But for decades members of Congress have failed to agree on immigration policy, one of the thorniest and most politically tense issues they have faced. And Johnson has repeatedly signaled that House Republicans will only accept a deal that mirrors his own hardline bill, meaning any bipartisan deal reached in the Senate could still fail in the other chamber.

“Democrats across the country are beginning to recognize the reality: there must be transformative change to secure the border and end the crisis caused by President Biden’s destructive policies,” Johnson wrote in a post on X, formerly Twitter, last month. He sent a letter to Biden condemning Schumer for dissolving the Senate during the year without bringing up a vote in his chamber on a House-passed bill reinstating Trump-era border policies.

On Tuesday, a Biden administration official said Johnson and House Republicans were playing politics instead of working to implement meaningful changes.

Part of Johnson’s strategy reflects the pressure he is receiving from the right. Republican Party hardliners openly oppose the Biden administration’s efforts to arm Ukraine. And Republicans have turned a draconian approach to border security, including an overhaul of the country’s asylum laws and a return to detention policies that forced migrants to wait in Mexico before presenting their case to a judge, a piece central to his campaign message for 2024.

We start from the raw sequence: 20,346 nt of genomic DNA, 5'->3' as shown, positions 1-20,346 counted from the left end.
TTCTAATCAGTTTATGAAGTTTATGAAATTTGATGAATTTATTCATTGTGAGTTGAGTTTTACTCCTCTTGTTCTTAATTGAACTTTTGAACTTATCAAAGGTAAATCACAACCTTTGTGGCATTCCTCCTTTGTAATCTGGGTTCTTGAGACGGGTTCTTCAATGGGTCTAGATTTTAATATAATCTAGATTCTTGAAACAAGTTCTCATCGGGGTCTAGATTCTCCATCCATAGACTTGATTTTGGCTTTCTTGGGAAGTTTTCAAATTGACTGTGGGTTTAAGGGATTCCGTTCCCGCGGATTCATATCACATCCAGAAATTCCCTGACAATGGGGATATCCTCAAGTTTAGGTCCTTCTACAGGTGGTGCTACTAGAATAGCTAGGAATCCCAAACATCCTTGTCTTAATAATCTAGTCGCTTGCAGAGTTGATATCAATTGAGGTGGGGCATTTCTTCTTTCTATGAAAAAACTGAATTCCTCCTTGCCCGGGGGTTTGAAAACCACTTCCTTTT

On Tuesday, Rep. Chip Roy, R-Texas, one of the loudest voices on the far right, dismissed Johnson’s border visit as a weak gesture. Instead, he said, Republicans should refuse to fund the federal government until the administration cracks down on cross-border migration or Biden signs the House-passed border surveillance bill into law.

“It is time to act urgently,” Roy wrote in a letter to colleagues, adding that he would “refuse to fund (or empower) the United States government, or any foreign government it is supporting, unless and until it complies obligations”. constitutional obligation to defend our borders from invasion.”

The threat is potentially potent, as Congress faces back-to-back deadlines to fund the federal government on January 19 and February 2. Senate leaders have been eyeing the two deadlines as possible opportunities for lawmakers to vote on a Ukraine. – border deal, should negotiators manage to reach an agreement, even though Republicans and Democrats have not yet agreed on the size of the next spending bill.

But significant gaps remain between the two parties that would make it difficult for negotiators to finalize a deal before Congress returns to Washington next week. Although the two sides have agreed in principle to make it harder for immigrants to seek asylum, increase detentions and expand the president’s ability to quickly deport those who cross the border illegally, they remain at odds over how and when those powers should be used. – and how to turn those authorities into law.